In my 35 years of interviewing musicians for the Georgia Straight, the guy I was probably most thrilled about talking to was blues-rocker Stevie Ray Vaughan. Man, when his debut album, Texas Flood, came out back in ’83 it just blew me away. I got to meet him in person once—when he signed my copy of that LP, and shook my hand with an unforgettably viselike grip—and two times after that I interviewed him on the phone.
The last time we talked was on July 11, 1990, which die-hard SRV fans realize was just six weeks before the helicopter he was riding in after a gig with Eric Clapton flew into a foggy ski hill in East Troy, Wisconsin.
When the interview happened Vaughan had been touring heavily behind his fourth studio album, the Grammy-winning In Step, the title of which referred to the 12-step program he’d used to keep drug abuse at bay. Hearty bursts of laughter punctuated most of his conversation, and, overworked or not, he seemed to be flying high on life itself. When asked about where he found the inspiration to play his ass off night after night, he offered a somewhat prophetic comment on his own mortality.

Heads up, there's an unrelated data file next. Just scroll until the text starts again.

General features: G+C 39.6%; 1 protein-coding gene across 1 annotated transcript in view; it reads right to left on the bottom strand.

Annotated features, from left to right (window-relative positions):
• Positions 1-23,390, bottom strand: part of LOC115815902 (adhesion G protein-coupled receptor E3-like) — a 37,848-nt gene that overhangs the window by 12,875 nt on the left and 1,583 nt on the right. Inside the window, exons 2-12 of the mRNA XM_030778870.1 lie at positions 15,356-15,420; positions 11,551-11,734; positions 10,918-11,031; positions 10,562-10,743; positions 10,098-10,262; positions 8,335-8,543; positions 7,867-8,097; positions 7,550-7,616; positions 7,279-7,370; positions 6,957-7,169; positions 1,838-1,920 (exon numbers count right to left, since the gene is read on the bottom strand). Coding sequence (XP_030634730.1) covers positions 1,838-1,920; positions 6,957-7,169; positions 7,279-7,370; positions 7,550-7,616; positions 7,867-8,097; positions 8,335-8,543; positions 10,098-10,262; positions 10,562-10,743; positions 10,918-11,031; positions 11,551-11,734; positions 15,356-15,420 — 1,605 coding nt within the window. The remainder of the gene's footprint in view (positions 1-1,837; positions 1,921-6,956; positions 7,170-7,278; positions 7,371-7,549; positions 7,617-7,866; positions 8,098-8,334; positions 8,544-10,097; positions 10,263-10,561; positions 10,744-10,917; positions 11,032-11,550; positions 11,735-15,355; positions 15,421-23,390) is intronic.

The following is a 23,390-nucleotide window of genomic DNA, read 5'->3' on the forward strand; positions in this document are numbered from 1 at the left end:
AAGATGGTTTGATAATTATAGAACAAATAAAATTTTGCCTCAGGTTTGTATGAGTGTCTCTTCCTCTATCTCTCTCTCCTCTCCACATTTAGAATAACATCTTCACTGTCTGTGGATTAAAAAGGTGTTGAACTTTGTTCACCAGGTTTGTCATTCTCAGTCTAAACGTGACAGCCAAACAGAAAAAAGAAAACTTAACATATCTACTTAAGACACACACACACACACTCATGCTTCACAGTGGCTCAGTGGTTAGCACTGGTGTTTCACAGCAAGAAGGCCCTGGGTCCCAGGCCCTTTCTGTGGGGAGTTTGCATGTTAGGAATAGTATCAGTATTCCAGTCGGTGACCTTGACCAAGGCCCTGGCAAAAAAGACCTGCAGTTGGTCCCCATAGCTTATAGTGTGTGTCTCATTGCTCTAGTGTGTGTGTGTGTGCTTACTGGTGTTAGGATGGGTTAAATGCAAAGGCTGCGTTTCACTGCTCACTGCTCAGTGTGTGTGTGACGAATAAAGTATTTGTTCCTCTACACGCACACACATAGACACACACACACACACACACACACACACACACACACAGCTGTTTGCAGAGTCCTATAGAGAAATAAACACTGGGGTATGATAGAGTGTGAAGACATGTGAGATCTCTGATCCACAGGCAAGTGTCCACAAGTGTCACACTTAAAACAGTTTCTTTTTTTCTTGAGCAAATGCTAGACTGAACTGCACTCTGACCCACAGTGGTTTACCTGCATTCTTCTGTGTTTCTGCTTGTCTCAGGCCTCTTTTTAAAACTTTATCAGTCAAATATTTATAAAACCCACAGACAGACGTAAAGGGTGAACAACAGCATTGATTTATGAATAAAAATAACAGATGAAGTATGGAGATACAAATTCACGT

“You never can tell what kinda turns a gig’s gonna take,” he said, “but I try to play the best that I possibly can every night. And besides, I would hate to get caught playing my last gig not trying, you know what I mean? If it was the last one it sure would be a drag if I didn’t try.”
I’ll bet you dollars to dingleberries that, on that fateful night in East Troy, Stevie tried.